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RSD says charter renewal seems likely, provided special-ed issues are overcome

Correction: The headline has been revised: the word renewal replaces extension. Another change is marked in the seventh paragraph.

The board of Miller-McCoy Academy met Monday night with a representative of the Recovery School District to discuss the future of the school’s charter. Adam Hawf, the deputy superintendent of the state’s “Type 5” charters reviewed the areas of assessment facing the school and gave board members an idea of what to expect over the next several months.

Hawf said that schools are granted an extension based on site visits, academic and financial performance, and contractual stability. The RSD will make a recommendation to the Board of Elementary and Secondary Education, which will decide whether to extend the school’s charter and for how long. Extensions can range from three to 10 years based on performance evaluations.

The review looks at the school’s state-assigned performance score, which reflects standardized test results and rates of graduation, attendance, and dropping-out. Last year, Miller-McCoy scored 71.2 – equivalent to a D letter grade. That qualifies the school for  a possible three-year extension, but rules out automatic renewal.

Hawf pointed out that the charter is also ineligible for automatic renewal due to the ongoing “dialogue” on its financial status, the result of first-year deficit spending and some tardy financial reporting.

“Deficit spending is not unusual in new schools,” Hawf said, and noted a recent change in the guidelines that ensures a school’s most recent financial data is used. “I think this way it’s more fair, more accurate,” he said.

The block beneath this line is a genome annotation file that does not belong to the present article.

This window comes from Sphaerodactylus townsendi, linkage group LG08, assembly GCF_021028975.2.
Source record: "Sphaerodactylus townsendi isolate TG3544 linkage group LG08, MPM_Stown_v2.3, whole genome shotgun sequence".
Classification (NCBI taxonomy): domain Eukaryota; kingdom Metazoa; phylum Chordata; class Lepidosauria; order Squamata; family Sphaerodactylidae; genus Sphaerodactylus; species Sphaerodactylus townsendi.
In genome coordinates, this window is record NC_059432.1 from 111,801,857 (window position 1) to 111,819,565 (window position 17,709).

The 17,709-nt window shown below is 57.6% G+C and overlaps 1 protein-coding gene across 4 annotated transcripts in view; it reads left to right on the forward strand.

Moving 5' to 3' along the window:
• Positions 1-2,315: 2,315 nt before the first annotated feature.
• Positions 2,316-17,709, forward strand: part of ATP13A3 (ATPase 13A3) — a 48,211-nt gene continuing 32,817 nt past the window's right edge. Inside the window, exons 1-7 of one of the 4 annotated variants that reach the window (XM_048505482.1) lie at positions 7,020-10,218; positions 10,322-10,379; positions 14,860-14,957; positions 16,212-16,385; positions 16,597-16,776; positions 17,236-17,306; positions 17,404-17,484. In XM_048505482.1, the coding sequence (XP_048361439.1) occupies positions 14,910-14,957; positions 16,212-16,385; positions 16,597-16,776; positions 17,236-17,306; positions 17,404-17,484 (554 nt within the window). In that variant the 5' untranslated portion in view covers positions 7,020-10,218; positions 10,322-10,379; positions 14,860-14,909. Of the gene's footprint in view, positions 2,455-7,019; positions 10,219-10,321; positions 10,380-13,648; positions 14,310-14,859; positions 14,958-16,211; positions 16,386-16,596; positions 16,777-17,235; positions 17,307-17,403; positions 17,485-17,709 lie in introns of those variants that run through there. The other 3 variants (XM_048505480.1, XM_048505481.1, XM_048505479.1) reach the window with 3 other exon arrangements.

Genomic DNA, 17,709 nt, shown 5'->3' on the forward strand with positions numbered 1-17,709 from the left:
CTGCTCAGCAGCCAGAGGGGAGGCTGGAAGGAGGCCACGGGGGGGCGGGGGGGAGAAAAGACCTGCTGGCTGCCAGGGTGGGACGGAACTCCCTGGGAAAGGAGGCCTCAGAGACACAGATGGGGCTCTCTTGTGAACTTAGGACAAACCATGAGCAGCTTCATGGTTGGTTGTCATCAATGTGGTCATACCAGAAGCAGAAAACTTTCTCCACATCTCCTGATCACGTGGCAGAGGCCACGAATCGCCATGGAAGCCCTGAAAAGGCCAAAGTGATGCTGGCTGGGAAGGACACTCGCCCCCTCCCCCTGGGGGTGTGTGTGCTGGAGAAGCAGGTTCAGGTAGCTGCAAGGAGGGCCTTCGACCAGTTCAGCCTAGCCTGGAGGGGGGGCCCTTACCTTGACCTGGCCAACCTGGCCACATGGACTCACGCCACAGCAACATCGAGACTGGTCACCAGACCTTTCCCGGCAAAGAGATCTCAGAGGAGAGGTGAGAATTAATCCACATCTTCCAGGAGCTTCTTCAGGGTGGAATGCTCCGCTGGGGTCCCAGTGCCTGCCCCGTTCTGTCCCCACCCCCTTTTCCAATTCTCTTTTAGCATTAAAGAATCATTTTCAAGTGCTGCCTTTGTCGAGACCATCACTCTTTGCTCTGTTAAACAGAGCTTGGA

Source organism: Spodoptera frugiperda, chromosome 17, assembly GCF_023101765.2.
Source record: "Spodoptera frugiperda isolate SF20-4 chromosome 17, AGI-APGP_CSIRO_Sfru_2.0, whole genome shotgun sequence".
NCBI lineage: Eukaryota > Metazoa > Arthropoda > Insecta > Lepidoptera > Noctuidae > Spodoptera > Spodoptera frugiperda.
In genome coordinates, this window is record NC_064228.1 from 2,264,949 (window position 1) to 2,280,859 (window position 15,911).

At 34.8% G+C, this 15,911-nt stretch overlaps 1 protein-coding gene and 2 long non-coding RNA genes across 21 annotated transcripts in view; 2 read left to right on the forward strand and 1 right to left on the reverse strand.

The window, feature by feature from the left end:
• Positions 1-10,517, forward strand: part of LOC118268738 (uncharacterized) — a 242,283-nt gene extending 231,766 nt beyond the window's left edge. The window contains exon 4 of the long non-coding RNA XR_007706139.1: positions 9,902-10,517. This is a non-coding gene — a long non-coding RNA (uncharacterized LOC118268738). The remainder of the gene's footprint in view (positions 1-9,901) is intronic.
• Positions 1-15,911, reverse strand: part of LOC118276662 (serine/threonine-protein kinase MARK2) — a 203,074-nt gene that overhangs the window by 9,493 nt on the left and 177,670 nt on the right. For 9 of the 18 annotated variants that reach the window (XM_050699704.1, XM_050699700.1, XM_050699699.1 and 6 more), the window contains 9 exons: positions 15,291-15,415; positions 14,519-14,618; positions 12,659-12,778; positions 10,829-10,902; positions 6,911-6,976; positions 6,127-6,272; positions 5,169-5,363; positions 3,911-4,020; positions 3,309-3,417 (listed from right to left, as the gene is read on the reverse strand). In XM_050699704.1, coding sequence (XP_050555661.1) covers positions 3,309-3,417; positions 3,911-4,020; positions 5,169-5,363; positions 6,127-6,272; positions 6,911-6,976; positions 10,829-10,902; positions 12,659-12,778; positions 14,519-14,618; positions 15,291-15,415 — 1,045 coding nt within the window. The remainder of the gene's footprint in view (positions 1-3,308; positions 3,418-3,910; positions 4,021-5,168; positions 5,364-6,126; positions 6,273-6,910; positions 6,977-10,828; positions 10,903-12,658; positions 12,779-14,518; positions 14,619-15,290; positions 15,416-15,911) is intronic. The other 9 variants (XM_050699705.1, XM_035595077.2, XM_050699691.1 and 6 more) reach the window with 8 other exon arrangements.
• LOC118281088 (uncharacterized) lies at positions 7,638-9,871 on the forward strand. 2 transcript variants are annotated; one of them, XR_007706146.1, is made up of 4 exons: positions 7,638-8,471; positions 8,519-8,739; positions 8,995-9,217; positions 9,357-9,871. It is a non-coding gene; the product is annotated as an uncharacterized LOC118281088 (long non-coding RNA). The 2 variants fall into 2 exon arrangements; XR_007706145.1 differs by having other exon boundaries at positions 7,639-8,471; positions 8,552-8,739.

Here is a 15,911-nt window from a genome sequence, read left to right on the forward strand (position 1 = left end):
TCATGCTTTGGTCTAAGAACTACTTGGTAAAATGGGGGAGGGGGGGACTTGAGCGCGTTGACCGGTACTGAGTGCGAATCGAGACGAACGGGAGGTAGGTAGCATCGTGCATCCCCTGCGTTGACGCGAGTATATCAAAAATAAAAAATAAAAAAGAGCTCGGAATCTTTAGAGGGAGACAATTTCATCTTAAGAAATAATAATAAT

Miller-McCoy is finishing the year with a 5-to-7 percent surplus and a clean audit.

Hawf said that the RSD was “very, very positive” about the school facilities on a recent site visit, but will be providing a report outlining areas of the special-education program that need to be upgraded before the next semester begins.

Middle-school principal Tiffany Hardrick said there will be an influx of special-education students, bringing the total from 67 this year to 80 for the 2012-2013 school year.

Reporting for the facilities committee, Nat Jones said he had attended two recent meetings to discuss the school’s future campus. One meeting with the RSD showed that none of the requested additions had been made to the school plan, which principals felt was too small. The second meeting included members of the community, one of whom criticized the school’s exterior design.

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